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How to Land Your First Job in Tech

Published

April 8, 2021

Author

Louise Bishop

Despite the abundance of tech startups, getting a job in the industry can be tricky. Perhaps you've sent numerous applications but aren't getting anywhere, or you struggle to get past the interview process? You could be missing a few simple tricks! SuperHi teacher Louise Bishop has compiled some handy resources and key tips to give you the best chance of standing out and landing that dream role.

Firstly, before diving into the details, it's important to understand the different roles that exist in tech. What type of work do you want to be doing? You can find more info about your chosen career path below:

For designers

For coders

For project managers

For researchers

Once you've read up on your chosen area, follow these steps in order to put yourself in the best position to get hired...

Create a personal brand online

Building a personal brand online helps employers find out who you are and what you're about. Most employers in the tech industry will Google you before inviting you for an interview, so it's a good idea to populate the web with some searchable content that will show up and show off all of your skills. Before applying for any job, prep your personal brand online by following these steps:

  1. Start by creating a CV using a template on Canva, or, if you're going for a design role, use a design tool like Figma or Adobe InDesign to show off (and practice) your skills.

  • If you're using Canva, stick to the template, the sections are there to guide you

  • Only add relevant work or school experience

  • Update your CV for each company you apply for, mirroring the skills in the job description

  • Add a photo of yourself – companies want to know who you are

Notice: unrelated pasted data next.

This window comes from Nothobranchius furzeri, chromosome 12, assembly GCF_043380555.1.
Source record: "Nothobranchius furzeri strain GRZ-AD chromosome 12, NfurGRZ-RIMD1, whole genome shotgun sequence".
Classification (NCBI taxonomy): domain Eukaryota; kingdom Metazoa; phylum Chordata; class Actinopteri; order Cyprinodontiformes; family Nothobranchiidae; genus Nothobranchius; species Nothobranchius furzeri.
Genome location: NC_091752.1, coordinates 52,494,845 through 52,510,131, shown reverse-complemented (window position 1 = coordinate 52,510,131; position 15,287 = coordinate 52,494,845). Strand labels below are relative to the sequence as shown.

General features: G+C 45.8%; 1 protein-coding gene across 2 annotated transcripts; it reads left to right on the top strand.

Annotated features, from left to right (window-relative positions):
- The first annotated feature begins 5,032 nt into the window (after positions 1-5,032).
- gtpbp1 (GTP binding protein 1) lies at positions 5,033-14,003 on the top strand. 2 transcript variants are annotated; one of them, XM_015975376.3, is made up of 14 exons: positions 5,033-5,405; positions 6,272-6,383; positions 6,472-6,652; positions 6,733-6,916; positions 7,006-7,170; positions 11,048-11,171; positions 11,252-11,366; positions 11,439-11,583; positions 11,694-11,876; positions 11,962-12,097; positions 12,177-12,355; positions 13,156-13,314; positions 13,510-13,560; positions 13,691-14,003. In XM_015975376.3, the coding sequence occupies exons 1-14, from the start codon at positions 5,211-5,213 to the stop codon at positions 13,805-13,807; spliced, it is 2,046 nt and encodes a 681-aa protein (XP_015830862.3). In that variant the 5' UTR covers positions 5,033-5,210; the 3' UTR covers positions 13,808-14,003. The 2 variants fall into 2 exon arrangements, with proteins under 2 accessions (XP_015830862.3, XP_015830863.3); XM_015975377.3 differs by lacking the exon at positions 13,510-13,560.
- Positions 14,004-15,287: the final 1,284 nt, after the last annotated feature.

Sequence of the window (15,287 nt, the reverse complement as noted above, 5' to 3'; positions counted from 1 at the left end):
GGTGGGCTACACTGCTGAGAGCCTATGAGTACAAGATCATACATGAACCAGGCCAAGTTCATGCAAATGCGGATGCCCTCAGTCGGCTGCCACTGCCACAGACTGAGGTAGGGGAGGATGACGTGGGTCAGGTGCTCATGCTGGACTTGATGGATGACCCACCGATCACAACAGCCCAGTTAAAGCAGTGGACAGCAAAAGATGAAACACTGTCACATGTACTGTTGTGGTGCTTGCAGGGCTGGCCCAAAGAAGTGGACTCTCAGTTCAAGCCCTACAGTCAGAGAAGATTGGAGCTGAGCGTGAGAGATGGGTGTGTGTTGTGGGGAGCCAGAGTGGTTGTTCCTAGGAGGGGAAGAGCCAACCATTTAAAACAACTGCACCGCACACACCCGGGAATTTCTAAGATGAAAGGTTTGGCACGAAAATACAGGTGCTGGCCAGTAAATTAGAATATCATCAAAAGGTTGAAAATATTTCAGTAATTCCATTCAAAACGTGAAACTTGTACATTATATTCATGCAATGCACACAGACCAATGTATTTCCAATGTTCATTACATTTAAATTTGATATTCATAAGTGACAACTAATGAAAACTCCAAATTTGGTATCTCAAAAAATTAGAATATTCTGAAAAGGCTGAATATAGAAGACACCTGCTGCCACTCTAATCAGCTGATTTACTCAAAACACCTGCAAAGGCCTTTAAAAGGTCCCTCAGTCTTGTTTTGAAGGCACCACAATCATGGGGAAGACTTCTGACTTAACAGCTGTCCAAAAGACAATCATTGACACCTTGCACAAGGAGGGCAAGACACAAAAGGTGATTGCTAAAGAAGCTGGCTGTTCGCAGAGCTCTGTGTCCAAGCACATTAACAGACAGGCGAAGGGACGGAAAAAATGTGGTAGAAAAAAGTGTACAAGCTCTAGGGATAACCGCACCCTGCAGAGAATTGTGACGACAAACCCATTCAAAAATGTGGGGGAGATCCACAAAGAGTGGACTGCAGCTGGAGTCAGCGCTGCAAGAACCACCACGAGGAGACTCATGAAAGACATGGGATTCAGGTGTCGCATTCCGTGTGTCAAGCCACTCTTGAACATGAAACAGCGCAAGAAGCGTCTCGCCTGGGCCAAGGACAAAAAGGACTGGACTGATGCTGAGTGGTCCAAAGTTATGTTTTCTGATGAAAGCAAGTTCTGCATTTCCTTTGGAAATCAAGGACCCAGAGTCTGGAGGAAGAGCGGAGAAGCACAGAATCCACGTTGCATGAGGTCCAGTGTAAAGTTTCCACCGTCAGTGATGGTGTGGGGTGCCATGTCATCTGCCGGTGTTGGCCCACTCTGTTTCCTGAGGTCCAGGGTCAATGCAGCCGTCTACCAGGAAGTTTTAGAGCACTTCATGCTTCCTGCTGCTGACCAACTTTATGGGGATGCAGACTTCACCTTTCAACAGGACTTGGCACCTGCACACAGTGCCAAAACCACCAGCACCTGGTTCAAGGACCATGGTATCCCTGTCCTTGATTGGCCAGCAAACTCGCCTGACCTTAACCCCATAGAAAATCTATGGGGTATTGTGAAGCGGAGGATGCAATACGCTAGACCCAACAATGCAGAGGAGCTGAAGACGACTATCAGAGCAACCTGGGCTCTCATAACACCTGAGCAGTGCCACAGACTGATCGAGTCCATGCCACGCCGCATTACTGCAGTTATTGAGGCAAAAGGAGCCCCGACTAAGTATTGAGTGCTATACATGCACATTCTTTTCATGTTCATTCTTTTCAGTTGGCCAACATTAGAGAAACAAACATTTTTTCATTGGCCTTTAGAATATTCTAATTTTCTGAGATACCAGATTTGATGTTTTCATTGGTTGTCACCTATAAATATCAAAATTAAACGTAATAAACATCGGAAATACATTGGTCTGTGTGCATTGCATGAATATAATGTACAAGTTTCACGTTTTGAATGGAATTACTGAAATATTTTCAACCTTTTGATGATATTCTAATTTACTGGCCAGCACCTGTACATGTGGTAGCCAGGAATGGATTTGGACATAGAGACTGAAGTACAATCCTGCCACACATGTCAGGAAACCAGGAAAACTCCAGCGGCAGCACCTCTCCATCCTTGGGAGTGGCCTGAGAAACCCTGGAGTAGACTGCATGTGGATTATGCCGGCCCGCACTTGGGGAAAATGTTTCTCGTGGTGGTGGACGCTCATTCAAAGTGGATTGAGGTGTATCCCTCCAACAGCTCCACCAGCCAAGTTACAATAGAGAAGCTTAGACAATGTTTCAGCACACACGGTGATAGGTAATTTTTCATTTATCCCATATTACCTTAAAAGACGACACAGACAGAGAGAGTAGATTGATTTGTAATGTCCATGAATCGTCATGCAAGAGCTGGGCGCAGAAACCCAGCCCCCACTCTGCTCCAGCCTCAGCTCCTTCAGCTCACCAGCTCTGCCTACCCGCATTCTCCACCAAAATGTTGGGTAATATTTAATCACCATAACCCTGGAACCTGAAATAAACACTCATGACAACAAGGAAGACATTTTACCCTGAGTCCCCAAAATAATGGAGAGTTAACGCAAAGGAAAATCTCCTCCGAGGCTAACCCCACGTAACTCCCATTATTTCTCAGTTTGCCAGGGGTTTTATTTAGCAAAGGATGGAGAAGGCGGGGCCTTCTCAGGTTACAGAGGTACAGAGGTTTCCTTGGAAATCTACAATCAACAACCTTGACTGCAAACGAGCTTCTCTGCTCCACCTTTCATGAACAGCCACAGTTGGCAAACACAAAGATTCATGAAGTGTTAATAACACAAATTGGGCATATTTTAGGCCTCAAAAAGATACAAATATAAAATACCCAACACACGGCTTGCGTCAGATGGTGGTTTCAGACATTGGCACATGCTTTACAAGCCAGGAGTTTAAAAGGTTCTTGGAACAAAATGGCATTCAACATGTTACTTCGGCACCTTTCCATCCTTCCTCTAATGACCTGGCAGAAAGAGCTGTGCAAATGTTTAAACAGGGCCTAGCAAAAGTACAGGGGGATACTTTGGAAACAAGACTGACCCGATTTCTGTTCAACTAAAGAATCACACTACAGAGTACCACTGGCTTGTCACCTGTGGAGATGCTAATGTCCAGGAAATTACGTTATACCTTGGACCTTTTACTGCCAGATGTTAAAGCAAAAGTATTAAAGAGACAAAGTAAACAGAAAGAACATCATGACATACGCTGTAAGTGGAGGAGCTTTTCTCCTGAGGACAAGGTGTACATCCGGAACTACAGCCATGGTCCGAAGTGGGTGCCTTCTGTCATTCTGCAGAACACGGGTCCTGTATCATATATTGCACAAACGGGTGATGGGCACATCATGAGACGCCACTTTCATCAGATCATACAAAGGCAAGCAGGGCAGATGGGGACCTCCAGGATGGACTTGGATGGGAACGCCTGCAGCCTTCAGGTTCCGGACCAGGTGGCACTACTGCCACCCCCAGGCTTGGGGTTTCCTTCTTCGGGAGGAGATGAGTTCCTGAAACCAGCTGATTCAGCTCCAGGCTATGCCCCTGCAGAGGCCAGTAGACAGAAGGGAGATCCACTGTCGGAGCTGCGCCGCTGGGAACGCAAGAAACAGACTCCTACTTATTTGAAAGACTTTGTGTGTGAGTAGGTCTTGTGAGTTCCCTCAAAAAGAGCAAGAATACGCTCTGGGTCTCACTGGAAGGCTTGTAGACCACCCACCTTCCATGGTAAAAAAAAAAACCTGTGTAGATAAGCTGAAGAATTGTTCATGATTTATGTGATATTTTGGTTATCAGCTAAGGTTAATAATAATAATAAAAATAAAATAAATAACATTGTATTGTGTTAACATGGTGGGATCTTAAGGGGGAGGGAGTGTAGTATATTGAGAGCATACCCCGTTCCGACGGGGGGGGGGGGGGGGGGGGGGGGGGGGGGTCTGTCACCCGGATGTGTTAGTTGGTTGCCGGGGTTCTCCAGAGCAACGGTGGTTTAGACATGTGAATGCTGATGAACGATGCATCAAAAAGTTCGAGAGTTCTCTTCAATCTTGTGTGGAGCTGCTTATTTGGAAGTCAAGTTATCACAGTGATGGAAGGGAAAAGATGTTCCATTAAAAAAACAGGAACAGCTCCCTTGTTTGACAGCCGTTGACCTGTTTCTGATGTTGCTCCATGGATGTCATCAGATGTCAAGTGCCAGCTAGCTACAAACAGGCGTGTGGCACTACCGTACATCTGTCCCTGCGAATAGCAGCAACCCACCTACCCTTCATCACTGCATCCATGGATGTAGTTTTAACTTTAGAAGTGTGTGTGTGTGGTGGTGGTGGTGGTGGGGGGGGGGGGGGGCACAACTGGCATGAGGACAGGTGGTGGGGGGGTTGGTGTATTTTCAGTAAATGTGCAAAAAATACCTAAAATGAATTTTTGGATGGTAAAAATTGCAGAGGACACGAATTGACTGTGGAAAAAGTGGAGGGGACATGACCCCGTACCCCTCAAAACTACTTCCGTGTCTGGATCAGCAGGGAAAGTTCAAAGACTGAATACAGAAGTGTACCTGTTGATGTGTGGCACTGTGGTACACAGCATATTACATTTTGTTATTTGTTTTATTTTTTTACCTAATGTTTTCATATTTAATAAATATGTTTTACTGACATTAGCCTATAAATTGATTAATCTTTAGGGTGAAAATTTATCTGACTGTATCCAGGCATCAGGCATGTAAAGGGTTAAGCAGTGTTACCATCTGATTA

• Keep fonts/color schemes simple and sleek

  • Keep spacing even

  • Add contact details: a clean email address ([email protected]) or, better still, one with your own domain name ([email protected]) and your mobile number

  • Add a link to your portfolio or work

  • Get feedback from someone you trust before you send out your cv, especially if spelling/grammar isn't your strong point

2. Add any existing work to relevant online sites, demonstrating projects you've created or worked on.

If you're a designer, upload your work to Dribbble or Behance. If you're a coder, use Github. Read How to create a Github account and How to upload a project to Github to get started.

3. Build an online portfolio website using your design skills alongside some HTML, CSS and Javascript, or use a site builder.

Making a portfolio of your work can be great fun. It can also be time consuming. It's really easy to get carried away trying to make things look perfect. But, if you're going for an entry-level tech role, it's important to get something out there to represent who you are and the work you've done - even if all you have to show off is side projects, or the portfolio site itself. If you're in a hurry, you can use a site builder to help you get started while you work on building something from scratch. Some good no-code solutions are:

Wix (free, but not the best when it comes to SEO)